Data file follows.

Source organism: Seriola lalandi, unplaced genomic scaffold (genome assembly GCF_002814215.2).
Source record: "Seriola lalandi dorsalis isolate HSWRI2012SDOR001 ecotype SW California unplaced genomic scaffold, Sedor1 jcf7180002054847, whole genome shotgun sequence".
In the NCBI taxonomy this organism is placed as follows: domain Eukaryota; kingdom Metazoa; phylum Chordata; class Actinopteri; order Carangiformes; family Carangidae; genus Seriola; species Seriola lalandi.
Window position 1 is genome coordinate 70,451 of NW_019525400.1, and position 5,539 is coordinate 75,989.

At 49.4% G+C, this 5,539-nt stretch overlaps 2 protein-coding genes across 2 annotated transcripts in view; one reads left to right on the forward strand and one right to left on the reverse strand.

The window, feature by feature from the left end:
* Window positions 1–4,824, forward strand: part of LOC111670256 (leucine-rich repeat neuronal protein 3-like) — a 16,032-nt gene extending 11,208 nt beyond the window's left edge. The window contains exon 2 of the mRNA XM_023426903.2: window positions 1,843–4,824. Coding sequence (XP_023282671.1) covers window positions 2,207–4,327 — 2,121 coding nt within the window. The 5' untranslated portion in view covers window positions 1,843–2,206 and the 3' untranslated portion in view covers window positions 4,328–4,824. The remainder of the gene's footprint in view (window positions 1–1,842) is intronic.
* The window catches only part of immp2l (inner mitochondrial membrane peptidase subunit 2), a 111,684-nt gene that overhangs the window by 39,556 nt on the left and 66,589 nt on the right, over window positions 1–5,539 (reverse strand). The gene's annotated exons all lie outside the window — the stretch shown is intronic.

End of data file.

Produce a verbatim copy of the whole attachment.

Source organism: Seriola lalandi, unplaced genomic scaffold (genome assembly GCF_002814215.2).
Source record: "Seriola lalandi dorsalis isolate HSWRI2012SDOR001 ecotype SW California unplaced genomic scaffold, Sedor1 jcf7180002054847, whole genome shotgun sequence".
In the NCBI taxonomy this organism is placed as follows: domain Eukaryota; kingdom Metazoa; phylum Chordata; class Actinopteri; order Carangiformes; family Carangidae; genus Seriola; species Seriola lalandi.
Window position 1 is genome coordinate 70,451 of NW_019525400.1, and position 5,539 is coordinate 75,989.

At 49.4% G+C, this 5,539-nt stretch overlaps 2 protein-coding genes across 2 annotated transcripts in view; one reads left to right on the forward strand and one right to left on the reverse strand.

The window, feature by feature from the left end:
* Window positions 1–4,824, forward strand: part of LOC111670256 (leucine-rich repeat neuronal protein 3-like) — a 16,032-nt gene extending 11,208 nt beyond the window's left edge. The window contains exon 2 of the mRNA XM_023426903.2: window positions 1,843–4,824. Coding sequence (XP_023282671.1) covers window positions 2,207–4,327 — 2,121 coding nt within the window. The 5' untranslated portion in view covers window positions 1,843–2,206 and the 3' untranslated portion in view covers window positions 4,328–4,824. The remainder of the gene's footprint in view (window positions 1–1,842) is intronic.
* The window catches only part of immp2l (inner mitochondrial membrane peptidase subunit 2), a 111,684-nt gene that overhangs the window by 39,556 nt on the left and 66,589 nt on the right, over window positions 1–5,539 (reverse strand). The gene's annotated exons all lie outside the window — the stretch shown is intronic.